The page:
Some demanded that a massive wall be built around the park so that no unauthorised person could enter and no leopard could leave. People living in hamlets inside the forest for generations were maligned for destroying the forest. Wildlife activists went to court demanding the eviction of encroachers, while social activists fought for the rights of people and against eviction. It was a PR disaster of huge proportions for everyone: leopards, residents in the park and the forest department.

In reality, Sanjay Gandhi National Park represented different ideas to different people. In the early 2000s, middle-class Indians, who had moved into the newly constructed housing projects in the northern suburbs of the city, saw the reserve as their own privileged recreational area, where they could go jogging, do meditation, and walk their dogs without fear. That urban garden had no place for big, dangerous animals with dagger-like canines and razor-sharp claws.

Even as the public clamoured for safety, forest officials were stocking the park with leopards. They thought this was the perfect sanctuary for any leopard roaming outside forests. They trapped leopards outside Sanjay Gandhi National Park and from farmlands outside Mumbai and released them inside the park.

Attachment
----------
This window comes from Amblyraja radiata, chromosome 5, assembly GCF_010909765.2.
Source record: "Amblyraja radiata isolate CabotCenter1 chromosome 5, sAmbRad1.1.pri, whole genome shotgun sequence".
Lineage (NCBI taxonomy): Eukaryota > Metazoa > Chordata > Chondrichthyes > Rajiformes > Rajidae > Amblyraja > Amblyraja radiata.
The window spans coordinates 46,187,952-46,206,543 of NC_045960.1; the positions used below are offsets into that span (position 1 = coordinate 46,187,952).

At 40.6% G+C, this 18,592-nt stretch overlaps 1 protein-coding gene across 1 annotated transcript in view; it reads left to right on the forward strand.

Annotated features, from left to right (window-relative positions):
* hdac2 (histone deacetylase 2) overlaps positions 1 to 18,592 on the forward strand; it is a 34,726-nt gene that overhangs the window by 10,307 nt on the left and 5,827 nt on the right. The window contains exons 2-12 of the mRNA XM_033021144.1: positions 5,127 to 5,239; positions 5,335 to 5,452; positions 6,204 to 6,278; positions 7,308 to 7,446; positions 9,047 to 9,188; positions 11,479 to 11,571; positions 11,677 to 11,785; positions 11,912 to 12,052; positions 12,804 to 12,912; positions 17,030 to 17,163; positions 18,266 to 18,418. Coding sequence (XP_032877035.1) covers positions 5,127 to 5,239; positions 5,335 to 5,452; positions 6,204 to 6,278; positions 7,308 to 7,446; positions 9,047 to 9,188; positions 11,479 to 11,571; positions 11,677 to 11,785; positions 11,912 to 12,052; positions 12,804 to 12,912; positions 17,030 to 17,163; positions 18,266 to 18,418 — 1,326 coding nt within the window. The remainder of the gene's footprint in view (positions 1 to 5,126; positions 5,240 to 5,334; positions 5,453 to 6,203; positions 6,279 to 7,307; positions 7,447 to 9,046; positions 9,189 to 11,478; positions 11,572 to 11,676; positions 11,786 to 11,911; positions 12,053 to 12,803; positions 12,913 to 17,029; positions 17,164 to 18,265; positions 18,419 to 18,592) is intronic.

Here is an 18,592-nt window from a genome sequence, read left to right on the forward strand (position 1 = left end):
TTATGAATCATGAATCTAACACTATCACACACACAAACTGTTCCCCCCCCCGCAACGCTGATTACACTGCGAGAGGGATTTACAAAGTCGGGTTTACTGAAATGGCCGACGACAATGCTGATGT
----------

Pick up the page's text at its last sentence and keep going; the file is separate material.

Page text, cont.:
Photo: Nikit Surve


Tracking the animals

Did the animals find the reserve hospitable? Did they escape? Did they die? Did they fight with resident leopards? What happened to them? Because these animals were not marked, no one knew.

Based on her work in rural Maharashtra, wildlife biologist Vidya Athreya cautioned officials against releasing leopards from elsewhere in to the park. In Junnar, not far from Pune, another area that had suffered a serious bout of leopard attacks, Athreya discovered that catching leopards from farm land and releasing them in forests was probably the number one cause of attacks.

When reports of attacks against humans and fatalities came in nearly every day, politicians had to face the public’s ire. The media echoed the popular demand that the city was no place for wildlife, especially large cats. The cats had to go. In 2004-2005, forest officials trapped more than 30 leopards and sent them to live in a rescue centre.

Back in the park